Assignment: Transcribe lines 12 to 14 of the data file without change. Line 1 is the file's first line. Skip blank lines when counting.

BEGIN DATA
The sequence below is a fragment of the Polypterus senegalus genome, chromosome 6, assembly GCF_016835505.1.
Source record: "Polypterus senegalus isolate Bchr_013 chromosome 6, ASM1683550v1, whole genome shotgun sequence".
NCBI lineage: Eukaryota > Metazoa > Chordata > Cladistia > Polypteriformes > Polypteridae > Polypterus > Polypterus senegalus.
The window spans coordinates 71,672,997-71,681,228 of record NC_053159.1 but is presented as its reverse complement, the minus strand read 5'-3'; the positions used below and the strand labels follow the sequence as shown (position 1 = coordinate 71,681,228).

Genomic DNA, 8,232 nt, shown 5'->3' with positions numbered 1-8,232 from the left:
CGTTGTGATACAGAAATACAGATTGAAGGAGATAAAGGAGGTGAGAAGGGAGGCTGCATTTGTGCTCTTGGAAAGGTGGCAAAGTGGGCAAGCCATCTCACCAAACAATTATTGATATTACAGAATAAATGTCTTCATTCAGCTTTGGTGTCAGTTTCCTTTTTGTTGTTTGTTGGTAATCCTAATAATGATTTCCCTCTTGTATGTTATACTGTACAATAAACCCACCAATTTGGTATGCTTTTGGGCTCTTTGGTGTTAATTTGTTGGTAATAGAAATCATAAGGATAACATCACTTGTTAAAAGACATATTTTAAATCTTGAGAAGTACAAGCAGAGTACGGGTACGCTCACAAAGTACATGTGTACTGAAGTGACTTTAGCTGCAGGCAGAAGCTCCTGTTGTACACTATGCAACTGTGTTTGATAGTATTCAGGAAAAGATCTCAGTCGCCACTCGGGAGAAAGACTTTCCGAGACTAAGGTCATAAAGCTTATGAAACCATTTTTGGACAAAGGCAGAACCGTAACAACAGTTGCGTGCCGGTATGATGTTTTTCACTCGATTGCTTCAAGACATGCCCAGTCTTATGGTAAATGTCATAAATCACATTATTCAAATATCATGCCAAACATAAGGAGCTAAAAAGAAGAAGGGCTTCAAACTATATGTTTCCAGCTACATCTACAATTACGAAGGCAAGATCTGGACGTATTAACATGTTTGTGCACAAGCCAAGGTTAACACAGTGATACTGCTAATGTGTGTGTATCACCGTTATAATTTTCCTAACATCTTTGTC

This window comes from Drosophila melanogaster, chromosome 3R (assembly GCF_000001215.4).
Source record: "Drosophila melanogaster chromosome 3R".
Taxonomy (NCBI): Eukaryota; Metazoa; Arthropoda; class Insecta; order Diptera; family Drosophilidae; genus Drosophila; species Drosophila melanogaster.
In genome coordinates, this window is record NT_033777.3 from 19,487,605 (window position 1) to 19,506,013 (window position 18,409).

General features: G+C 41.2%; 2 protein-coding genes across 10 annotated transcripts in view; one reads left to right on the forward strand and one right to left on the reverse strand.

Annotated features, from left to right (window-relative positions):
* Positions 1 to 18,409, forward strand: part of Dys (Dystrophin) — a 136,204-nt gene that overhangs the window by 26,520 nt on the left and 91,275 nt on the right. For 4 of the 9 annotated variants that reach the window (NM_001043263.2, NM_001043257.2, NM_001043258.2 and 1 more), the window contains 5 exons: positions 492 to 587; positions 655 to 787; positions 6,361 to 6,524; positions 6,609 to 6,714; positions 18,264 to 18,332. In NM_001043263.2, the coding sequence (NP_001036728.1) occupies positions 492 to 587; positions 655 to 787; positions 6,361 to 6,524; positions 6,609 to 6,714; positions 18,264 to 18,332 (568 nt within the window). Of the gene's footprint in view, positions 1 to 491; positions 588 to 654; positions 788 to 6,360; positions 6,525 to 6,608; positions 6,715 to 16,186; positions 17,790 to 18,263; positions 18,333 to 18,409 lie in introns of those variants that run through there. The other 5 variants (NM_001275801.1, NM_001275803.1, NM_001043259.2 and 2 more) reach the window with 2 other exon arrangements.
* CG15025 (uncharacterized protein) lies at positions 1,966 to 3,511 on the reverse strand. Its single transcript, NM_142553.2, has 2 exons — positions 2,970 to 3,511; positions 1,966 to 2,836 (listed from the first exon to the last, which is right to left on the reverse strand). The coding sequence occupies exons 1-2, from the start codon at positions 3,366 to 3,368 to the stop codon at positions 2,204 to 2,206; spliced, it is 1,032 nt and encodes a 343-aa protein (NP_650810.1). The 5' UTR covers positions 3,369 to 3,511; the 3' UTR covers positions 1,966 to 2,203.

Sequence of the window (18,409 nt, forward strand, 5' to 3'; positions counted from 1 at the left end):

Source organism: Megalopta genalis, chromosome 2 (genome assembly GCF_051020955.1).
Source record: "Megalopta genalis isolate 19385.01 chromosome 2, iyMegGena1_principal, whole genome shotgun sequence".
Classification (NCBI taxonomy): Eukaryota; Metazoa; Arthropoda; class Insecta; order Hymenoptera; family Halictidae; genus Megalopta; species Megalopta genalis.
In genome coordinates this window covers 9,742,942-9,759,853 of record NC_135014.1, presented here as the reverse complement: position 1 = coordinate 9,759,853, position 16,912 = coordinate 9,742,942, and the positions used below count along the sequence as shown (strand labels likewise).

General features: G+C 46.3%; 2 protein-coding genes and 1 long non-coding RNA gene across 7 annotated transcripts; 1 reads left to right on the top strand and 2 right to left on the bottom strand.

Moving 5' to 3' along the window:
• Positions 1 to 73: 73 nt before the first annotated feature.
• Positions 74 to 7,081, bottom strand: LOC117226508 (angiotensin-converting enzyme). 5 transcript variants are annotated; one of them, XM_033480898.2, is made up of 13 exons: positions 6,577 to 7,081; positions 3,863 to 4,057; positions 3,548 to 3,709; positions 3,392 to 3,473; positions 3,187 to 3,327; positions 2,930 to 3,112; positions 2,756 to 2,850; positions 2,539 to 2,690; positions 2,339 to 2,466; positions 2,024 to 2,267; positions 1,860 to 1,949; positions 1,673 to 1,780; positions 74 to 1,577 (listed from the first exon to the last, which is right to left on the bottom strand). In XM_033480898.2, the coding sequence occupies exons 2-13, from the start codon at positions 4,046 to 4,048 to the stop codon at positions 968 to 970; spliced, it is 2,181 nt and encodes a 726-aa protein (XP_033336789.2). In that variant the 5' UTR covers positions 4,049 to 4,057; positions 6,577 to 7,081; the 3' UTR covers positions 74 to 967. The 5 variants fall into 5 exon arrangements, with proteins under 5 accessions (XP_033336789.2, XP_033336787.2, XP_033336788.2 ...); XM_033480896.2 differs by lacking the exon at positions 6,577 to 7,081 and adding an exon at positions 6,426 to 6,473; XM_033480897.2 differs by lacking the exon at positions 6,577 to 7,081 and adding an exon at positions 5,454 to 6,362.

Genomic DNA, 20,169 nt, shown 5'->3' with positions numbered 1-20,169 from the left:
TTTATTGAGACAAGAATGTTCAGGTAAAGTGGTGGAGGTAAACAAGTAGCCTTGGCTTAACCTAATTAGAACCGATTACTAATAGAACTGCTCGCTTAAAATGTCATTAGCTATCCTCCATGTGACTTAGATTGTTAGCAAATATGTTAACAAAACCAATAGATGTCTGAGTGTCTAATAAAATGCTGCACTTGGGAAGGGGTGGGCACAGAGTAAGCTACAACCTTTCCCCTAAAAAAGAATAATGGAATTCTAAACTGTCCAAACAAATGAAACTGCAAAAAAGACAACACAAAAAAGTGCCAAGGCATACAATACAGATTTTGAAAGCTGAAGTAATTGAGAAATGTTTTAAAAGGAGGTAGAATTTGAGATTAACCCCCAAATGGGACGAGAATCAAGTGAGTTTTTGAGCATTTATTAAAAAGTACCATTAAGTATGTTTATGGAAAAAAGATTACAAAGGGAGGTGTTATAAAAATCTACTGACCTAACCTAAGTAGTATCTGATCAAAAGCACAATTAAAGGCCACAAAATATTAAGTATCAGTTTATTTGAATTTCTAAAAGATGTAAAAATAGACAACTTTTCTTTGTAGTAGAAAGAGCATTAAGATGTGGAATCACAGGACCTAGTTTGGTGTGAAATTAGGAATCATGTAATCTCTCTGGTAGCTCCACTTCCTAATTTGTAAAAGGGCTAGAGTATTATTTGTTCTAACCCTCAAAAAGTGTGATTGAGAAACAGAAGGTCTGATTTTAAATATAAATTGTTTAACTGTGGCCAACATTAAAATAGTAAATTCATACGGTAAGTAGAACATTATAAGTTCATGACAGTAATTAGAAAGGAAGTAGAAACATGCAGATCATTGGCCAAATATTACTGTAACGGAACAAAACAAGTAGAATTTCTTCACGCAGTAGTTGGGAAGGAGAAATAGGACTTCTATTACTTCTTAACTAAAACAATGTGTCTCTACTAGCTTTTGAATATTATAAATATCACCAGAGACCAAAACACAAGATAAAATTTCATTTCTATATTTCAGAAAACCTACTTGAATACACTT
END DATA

Annotated features, from left to right (window-relative positions):
* Positions 1 to 18,409, forward strand: part of Dys (Dystrophin) — a 136,204-nt gene that overhangs the window by 26,520 nt on the left and 91,275 nt on the right. For 4 of the 9 annotated variants that reach the window (NM_001043263.2, NM_001043257.2, NM_001043258.2 and 1 more), the window contains 5 exons: positions 492 to 587; positions 655 to 787; positions 6,361 to 6,524; positions 6,609 to 6,714; positions 18,264 to 18,332. In NM_001043263.2, the coding sequence (NP_001036728.1) occupies positions 492 to 587; positions 655 to 787; positions 6,361 to 6,524; positions 6,609 to 6,714; positions 18,264 to 18,332 (568 nt within the window). Of the gene's footprint in view, positions 1 to 491; positions 588 to 654; positions 788 to 6,360; positions 6,525 to 6,608; positions 6,715 to 16,186; positions 17,790 to 18,263; positions 18,333 to 18,409 lie in introns of those variants that run through there. The other 5 variants (NM_001275801.1, NM_001275803.1, NM_001043259.2 and 2 more) reach the window with 2 other exon arrangements.
* CG15025 (uncharacterized protein) lies at positions 1,966 to 3,511 on the reverse strand. Its single transcript, NM_142553.2, has 2 exons — positions 2,970 to 3,511; positions 1,966 to 2,836 (listed from the first exon to the last, which is right to left on the reverse strand). The coding sequence occupies exons 1-2, from the start codon at positions 3,366 to 3,368 to the stop codon at positions 2,204 to 2,206; spliced, it is 1,032 nt and encodes a 343-aa protein (NP_650810.1). The 5' UTR covers positions 3,369 to 3,511; the 3' UTR covers positions 1,966 to 2,203.